First look: we've tried the OnePlus Concept One and its 'disappearing' camera

OnePlus concept
(Image credit: Future)

The OnePlus Concept One is a new phone revealed at CES 2020, but it's unlikely you'll ever be able to buy it. 

Its innovation: tuck the rear cameras under a layer of glass that can turn opaque when you’re not taking photos so you have a slick, unbroken back of the phone.

OnePlus took the same tech that modern cars use to make their sunroofs transparent and built it into the back of the Concept One. 

Put simply, when the camera app opens, the phone runs current through the glass to make it transparent; at all other times, it clouds over to hide the lenses.

This Electrochromic (EC) glass isn’t too novel - it’s also used in bullet trains and the windows of Boeing airplanes - but the real challenge was to make it small enough to use in phones. The Concept One’s EC-containing glass is only 1.3mm thick. 

Because that glass is so untested, don’t expect the OnePlus Concept One to be a phone you can buy. It's also unlikely that EC back will be a feature that appears on this year’s OnePlus 8 or other flagships.

But from what we've seen the glass seems to work well, and switches over from opaque to transparent very quickly (in 0.7 seconds, according to OnePlus). 

The effect is cool; the utility seems less crucial than other refinements that could truly elevate OnePlus phones, like improving its camera or making the glass atop the front-facing camera switch on and off. 

That’s an even more unlikely achievement given the extra difficulty to account for the display.

(Image credit: Future)

But OnePlus is considering this more a proof-of-concept to prep for a future where you don’t want to hide three rear lenses - you want to hide seven or eight. Consider the mixed response to the spider-eyed lens septet on the Nokia 9 PureView

OnePlus saw skepticism and ridicule of such phones with overstuffed camera clusters - the EC glass, then, is a way to future-proof their handsets to avoid a similar fate, but taking such preventative measures is hard to argue with. It all comes down to aesthetics, especially since the phone hasn't been improved over recent models.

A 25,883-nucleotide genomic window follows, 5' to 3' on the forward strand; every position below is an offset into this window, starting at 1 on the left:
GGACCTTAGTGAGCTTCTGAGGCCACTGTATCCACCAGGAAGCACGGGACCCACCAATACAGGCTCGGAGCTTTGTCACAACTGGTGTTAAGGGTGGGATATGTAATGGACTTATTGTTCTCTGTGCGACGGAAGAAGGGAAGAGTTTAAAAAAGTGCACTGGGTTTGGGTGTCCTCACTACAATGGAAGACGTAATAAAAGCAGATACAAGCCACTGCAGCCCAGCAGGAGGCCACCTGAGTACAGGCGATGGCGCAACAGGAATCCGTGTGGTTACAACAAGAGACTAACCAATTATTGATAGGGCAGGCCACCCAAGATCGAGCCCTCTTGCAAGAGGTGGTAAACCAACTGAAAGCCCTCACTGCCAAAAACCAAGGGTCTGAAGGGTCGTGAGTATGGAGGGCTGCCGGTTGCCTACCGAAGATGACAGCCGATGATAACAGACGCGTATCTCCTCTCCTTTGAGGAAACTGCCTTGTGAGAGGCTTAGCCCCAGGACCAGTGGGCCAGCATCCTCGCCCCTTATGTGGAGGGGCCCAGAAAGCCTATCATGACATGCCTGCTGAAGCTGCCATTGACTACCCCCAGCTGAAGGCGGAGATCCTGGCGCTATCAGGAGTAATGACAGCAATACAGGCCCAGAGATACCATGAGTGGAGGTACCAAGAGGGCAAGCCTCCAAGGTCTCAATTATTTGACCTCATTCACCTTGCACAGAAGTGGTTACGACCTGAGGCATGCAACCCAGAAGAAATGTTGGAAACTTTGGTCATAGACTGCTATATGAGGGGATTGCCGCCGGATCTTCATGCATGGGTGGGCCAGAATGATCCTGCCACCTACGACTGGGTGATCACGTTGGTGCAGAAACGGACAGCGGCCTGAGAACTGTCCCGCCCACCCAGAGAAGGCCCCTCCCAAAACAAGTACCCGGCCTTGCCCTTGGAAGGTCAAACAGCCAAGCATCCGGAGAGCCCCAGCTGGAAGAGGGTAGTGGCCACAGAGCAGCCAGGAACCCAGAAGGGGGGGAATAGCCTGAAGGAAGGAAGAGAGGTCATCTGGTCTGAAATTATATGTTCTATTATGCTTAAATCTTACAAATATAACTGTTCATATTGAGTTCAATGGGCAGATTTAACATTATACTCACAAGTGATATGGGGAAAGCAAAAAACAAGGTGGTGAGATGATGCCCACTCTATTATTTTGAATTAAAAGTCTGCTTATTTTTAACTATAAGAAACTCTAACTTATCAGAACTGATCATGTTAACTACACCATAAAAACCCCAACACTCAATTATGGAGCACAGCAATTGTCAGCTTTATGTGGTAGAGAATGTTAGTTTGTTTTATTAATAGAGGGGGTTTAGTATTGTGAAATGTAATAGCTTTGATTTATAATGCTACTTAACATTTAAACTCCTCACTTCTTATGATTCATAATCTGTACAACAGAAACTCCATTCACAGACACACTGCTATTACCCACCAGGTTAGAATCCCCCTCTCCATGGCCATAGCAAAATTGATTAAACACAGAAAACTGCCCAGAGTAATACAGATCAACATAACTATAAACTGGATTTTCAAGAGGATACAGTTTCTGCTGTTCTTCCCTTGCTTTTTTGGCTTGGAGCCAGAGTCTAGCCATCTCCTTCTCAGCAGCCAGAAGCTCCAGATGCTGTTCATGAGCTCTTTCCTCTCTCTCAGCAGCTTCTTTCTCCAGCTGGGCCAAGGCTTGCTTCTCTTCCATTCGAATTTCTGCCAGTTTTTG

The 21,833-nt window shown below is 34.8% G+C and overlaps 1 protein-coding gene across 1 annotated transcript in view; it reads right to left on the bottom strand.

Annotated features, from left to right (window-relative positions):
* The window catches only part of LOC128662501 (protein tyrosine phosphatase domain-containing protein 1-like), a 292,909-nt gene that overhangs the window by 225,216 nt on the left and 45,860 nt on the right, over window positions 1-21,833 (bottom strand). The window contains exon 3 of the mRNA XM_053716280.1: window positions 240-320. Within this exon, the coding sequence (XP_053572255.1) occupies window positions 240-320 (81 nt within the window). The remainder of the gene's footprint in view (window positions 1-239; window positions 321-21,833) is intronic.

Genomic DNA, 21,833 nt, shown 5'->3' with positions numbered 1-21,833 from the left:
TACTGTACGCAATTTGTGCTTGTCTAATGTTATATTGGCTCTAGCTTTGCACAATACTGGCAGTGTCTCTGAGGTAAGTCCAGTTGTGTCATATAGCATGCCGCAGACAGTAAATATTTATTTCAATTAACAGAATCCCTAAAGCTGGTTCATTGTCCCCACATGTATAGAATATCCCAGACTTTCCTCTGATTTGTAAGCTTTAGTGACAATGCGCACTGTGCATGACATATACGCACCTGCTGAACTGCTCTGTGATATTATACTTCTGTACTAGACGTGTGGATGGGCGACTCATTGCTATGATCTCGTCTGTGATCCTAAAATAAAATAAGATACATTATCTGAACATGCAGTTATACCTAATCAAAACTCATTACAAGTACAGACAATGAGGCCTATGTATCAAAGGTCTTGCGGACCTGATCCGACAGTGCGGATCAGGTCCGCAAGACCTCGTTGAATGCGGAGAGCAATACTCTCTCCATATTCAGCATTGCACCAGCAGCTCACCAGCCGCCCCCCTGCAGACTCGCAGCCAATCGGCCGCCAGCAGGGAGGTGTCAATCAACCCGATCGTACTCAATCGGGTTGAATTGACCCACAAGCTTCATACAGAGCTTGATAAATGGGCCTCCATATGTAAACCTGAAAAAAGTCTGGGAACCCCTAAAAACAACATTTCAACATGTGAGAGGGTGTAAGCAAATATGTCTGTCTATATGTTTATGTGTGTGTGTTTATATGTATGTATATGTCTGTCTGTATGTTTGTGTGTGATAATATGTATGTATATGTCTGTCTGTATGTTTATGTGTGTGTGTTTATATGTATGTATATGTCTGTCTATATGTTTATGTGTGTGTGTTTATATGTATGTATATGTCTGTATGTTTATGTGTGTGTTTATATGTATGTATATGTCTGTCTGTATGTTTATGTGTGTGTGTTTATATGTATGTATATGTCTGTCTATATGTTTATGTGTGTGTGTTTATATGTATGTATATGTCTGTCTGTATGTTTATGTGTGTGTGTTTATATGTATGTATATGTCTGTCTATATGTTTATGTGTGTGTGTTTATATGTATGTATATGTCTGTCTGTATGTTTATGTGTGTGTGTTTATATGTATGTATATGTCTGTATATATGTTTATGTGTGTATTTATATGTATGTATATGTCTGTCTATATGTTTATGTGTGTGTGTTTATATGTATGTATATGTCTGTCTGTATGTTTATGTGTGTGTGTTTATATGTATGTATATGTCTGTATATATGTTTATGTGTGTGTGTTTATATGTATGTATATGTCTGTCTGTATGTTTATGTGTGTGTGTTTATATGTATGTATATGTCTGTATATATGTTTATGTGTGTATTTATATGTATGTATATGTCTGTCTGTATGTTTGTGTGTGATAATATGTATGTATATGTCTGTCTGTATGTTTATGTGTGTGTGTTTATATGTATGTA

And it works: the lenses disappear, and what we’re left with - at least in this model - is a lean rear glass strip sandwiched between papaya orange-color leather. It's also a McLaren edition branded version of the phone.

Admittedly, it’s a little tough - the glass is the only real difference here - but there are a couple things you can do with a variably translucent layer in front of the cameras: the phone can incrementally change how see-through the glass is, effectively introducing an organic ‘filter’ that changes how photos come out for a different synthetic look. 

It might not be the most desirable effect folks are looking for, but it’s certainly different than other phones.

Thankfully, it doesn’t seem this new glass rear cover combination (glass to an indio ten oxide coating to electrochromic glass, and back out again) is extensively pricey, nor does it drain battery to tinker with the translucency - the only thing holding it from production seems to be its need for extensive testing. 

If or when that comes true, future mainstream OnePlus phones may have something that most phones don’t. It probably won’t be a killer feature, but it will set OnePlus phones apart from the competition. Especially if that variably translucent glass expands over the front-facing camera.

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David Lumb

David is now a mobile reporter at Cnet. Formerly Mobile Editor, US for TechRadar, he covered phones, tablets, and wearables. He still thinks the iPhone 4 is the best-looking smartphone ever made. He's most interested in technology, gaming and culture – and where they overlap and change our lives. His current beat explores how our on-the-go existence is affected by new gadgets, carrier coverage expansions, and corporate strategy shifts.